On May 22–23, EWI's Vice President of the Asia-Pacific program Dr. Lora Saalman, joined the first in a series of workshops on "Mapping the impact of machine learning and autonomy on strategic stability and nuclear risk" hosted by SIPRI in Stockholm.
Responding to some of the initial findings from the workshop, Dr. Lora Saalman commented “Even in the European and trans-Atlantic context, where there would seem to be the most agreement on the impact of machine learning and autonomy on nuclear risk, there is still a great deal of work to be done. Participants noted that while unpredictability from ‘black box’ systems may be useful against one’s adversary, they do not fulfill the demands of a commander who seeks predictability in his or her own weapon systems. In addressing how these issues interact with international law, Article 36 weapon reviews were cited as anchors for legal compliance of systems and even for future controls and norms. However, some argued that the inability of Article 36 to capture decision-support systems points to the need for a supplement. While the workshop largely focused on risks brought on by new technologies, experts also emphasized that machine learning and autonomy can have some positive applications in the realm of nuclear controls and confidence building measures, including better surveillance to protect and verify at nuclear facilities, facilitation of measurement of fissile material production, as well as disarmament measures.”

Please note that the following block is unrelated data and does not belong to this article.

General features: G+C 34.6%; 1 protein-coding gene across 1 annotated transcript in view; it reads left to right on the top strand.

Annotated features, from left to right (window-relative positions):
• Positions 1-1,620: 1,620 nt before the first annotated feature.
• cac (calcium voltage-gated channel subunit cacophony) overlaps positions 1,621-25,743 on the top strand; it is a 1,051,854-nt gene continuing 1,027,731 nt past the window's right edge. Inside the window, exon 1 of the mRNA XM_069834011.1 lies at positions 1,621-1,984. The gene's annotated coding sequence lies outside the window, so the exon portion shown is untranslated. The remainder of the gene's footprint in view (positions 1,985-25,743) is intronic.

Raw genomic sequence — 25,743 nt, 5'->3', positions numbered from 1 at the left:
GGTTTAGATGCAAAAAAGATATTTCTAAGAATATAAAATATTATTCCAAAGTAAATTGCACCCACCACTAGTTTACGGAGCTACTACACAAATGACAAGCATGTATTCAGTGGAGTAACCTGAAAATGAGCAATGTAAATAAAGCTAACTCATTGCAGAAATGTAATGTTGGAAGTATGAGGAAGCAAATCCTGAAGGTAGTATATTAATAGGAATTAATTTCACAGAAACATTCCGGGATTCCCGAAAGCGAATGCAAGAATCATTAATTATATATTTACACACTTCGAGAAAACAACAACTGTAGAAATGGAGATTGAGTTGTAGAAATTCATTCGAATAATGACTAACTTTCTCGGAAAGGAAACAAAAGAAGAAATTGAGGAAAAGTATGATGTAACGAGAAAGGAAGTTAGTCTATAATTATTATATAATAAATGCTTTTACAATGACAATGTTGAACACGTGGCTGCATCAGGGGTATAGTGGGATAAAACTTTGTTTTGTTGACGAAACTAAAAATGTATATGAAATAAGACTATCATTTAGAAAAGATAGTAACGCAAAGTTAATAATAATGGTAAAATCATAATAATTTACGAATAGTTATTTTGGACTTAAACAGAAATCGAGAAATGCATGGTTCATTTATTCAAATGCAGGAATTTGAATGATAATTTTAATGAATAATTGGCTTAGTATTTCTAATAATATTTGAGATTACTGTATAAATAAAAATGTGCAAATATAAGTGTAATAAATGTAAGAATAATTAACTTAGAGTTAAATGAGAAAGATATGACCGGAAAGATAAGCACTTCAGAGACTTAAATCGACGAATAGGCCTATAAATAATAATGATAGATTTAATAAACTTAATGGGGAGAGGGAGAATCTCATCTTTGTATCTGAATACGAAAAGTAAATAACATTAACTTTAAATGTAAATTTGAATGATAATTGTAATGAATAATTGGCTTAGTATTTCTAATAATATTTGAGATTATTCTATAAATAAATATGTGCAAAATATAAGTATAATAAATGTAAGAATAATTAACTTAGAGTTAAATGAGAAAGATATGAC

Click here to read the SIPRI event post.